The top six bits of the nine-bit count produced by the pointer control's counter serves as a byte counter that counts sixty four bytes for each received frame. These sixty four count values define sixty four time slots during which the pointer control 740 (1) causes the pointer table 735 to generate 256 addresses in the RAMs 720 and 725, and (2) supplies these 256 addresses to the DS TIU interface 730.

In particular, during each of the sixty four time slots, the pointer RAM control directs the table 735 to output in a particular sequence the contents of four of its nine-bit wide storage locations. Each nine-bit wide storage location of the table 735 includes seven bits for defining a row address, one bit for selecting the control RAM, and one bit for selecting the data RAM. In turn, during each of the sixty four time slots, the TIU interface 730 reads the RAMs at each of the four addresses output by the table. The TIU interface then forwards the four sets of retrieved signals to the four TIUs A, B, C, and D.

FIG. 10 illustrates this read out operation pictorially for one embodiment of the invention which stores 120 telephony data bytes in each data RAM 720, and stores 120 telephony control bytes in the control RAM 725. During the first two time slots and the last two time slots, the DS TIU interface reads out overhead bytes (e.g., parity bytes).

During the remaining sixty time slots, four sets of thirty telephony data bytes (D), and four sets of thirty telephony control bytes (C) are respectively read out of the data RAMs 720 and the control RAM 725. Each TIU 355 receives one set of telephony data bytes and one set of telephony control bytes. For the operation illustrated in FIG. 10, the pointer RAM control 740 alternatively reads out telephony data bytes and telephony control bytes for each TIU.

Data and control signal fetching are done for each of the TIU in a particular order. During each of the middle sixty time slots, the DS TIU interface 730 retrieves four telephony bytes, The first three bytes for three TIUs are stored in intermediate registers. When the fourth byte is fetched, all four bytes are written to shift registers. These bytes are then shifted out to the TIUs one bit at a time based on the value of the pointer control's bit counter. While the bytes in the shift registers are being shifted out, the next four telephony bytes are fetched.

In some embodiments of the invention, the DS TIU interface 730 and the pointer control 740 are designed and manufactured by using a hardware design language. For such embodiments, one possible design for the DS TIU interface unit is set forth in Appendix B, while one possible design for the pointer control 740 is set forth in Appendix C. These designs use the Verilog hardware design language. Numerous manufacturers of logic synthesizers (such as Synopsys, Viewlogic, Synplicity, ACEO, Cascade Design Automation, Exemplar, and Altera) can transform the logic in this code to gates, and thereby obtain the gate level implementation for the DS TIU interface.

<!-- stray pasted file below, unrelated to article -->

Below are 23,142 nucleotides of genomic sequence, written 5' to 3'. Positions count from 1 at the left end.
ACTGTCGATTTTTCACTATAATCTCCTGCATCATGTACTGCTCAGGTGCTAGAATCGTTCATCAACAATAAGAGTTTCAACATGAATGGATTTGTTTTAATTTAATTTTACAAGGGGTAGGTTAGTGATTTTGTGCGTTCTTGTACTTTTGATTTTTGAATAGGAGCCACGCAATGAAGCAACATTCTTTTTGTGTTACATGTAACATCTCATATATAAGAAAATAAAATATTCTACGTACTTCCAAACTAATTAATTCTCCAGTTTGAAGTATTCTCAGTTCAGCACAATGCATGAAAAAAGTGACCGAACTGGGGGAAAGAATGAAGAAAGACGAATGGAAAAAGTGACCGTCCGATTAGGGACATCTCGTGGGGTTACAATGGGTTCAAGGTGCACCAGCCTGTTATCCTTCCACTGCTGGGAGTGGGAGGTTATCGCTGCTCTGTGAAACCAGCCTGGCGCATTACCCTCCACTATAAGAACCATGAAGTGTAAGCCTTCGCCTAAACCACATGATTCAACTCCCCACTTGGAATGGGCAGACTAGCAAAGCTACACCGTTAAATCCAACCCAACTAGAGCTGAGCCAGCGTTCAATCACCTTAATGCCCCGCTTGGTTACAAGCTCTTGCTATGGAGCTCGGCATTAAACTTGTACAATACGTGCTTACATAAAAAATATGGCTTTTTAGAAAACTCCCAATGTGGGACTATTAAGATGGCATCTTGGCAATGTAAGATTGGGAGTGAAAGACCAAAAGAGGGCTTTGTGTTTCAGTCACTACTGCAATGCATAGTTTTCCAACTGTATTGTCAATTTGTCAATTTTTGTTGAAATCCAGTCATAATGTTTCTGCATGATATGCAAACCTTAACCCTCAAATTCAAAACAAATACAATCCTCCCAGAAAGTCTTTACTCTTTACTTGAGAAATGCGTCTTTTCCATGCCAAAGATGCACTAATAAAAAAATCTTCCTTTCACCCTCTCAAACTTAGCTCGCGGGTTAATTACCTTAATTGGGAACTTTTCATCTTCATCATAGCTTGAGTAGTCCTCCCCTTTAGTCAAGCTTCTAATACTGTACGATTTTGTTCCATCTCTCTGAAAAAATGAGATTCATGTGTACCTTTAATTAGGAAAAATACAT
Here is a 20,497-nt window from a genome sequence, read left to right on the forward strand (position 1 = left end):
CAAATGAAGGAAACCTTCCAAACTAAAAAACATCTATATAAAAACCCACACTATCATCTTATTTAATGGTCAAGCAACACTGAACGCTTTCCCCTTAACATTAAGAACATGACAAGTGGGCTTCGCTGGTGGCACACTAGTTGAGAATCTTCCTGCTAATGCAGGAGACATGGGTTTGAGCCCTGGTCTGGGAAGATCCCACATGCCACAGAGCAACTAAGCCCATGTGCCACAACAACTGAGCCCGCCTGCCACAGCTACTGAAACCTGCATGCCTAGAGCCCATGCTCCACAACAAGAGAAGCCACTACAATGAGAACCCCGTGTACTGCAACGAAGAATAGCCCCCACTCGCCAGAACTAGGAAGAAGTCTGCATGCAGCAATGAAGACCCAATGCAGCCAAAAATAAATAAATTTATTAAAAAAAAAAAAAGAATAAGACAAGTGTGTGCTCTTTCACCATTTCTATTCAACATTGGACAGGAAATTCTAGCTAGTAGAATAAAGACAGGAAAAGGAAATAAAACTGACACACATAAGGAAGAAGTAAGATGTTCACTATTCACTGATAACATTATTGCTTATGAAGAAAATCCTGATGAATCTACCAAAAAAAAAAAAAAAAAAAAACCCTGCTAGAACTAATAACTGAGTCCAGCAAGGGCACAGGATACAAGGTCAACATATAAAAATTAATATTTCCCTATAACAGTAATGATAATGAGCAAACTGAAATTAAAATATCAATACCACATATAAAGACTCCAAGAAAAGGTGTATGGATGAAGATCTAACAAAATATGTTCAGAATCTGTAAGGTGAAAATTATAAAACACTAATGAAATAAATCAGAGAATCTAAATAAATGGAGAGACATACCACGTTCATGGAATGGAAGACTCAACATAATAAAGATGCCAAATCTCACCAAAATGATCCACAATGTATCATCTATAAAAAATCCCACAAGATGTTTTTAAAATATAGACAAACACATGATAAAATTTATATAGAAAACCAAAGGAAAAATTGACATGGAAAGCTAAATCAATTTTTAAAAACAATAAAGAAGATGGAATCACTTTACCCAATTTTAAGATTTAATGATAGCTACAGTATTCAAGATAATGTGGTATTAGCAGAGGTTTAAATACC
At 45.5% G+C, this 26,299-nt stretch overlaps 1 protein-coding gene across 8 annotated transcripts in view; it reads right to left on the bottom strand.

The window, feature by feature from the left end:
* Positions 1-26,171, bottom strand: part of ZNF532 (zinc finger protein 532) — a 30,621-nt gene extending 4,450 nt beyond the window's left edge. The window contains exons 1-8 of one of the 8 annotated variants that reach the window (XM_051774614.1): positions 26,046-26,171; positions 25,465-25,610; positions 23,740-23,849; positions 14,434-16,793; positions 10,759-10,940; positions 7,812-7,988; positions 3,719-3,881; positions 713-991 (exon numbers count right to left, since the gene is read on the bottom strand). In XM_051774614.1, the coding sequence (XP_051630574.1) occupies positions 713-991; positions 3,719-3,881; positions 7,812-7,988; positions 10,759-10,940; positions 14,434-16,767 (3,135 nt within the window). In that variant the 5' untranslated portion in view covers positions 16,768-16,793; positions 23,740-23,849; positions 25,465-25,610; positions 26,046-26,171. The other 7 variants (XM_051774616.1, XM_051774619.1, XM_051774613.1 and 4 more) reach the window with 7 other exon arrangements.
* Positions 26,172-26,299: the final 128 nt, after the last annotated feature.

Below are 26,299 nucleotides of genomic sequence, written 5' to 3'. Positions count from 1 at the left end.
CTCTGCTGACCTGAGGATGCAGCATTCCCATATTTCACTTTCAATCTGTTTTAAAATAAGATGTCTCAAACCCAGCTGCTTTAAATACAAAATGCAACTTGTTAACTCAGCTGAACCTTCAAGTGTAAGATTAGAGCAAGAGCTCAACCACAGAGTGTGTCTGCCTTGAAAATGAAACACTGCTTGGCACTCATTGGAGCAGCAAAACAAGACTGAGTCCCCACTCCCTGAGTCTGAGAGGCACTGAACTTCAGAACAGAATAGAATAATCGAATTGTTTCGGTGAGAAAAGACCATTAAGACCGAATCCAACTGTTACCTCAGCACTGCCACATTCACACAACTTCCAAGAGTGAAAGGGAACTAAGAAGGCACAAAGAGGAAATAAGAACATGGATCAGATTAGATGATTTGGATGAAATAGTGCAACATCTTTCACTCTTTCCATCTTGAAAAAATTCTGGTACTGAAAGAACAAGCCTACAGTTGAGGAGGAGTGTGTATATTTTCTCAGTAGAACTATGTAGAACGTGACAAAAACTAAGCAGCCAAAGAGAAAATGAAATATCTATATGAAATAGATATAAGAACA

Another embodiment of the invention that is implemented in the FTTC network 300 multiplexes telephony application signals and non-telephony application signals to form an integrated telephony/non-telephony signal stream for transmission to the HDT 320 through the FTTC network. This embodiment stores position identifying indicia (e.g., pointers) that identify the appropriate location of the telephony signals in a signal stream, which as mentioned above is organized in a SDH-like frame. It then generates position identifying indicia as it receives signals for transmission, and compares the indicia to the stored indicia. When generated indicia matches stored indicia, it inserts the telephony signal corresponding to the generated indicia in the signal stream.

FIG. 11 sets forth one such embodiment of the invention. This embodiment multiplexes telephony signals and non-telephony signals to form an integrated telephony/non-telephony signal stream for transmission to the HDT 320 through the FTTC network. The interface apparatus 1100 constantly receives four telephony data streams (e.g., four DSO streams) from four TIUs A, B, C, and D. It multiplexes these streams with another signal stream to form a byte-wide stream supplied to the framer.

Like the apparatus 700 of FIG. 7, the apparatus 1100 of FIG. 11 can be implemented in the CCU's TIUI, which serves as the interface between the TIUs and the fiber optic cables. Also, like apparatus 700, this apparatus has a byte counter 1105, a CAM 1100, a memory interface unit 1115, two dual port data RAMs 1120, a dual port control RAM 1125, an upstream (US) TIU interface 1130, a table 1135, a pointer control 1140, and a microprocessor interface unit 1145. However, it also includes a delay FIFO 1150, an early counter 1155, and a set of eight OR gates 1160.

The operation of the apparatus 1100 is similar to the operation of the apparatus 700, except that it is in the reverse order and it has a built in delay. For instance, like the pointer control 740, the table 735, and the DS TIU interface 730, the pointer control 1140, the table 1135, and the US TIU interface 1130 act as a cross connect structure. However, unlike these structures of apparatus 700, the pointer control 1140, the table 1135, and the US TIU interface 1130 forward the signals coming from the TIUs to the RAMs 1120 and 1125.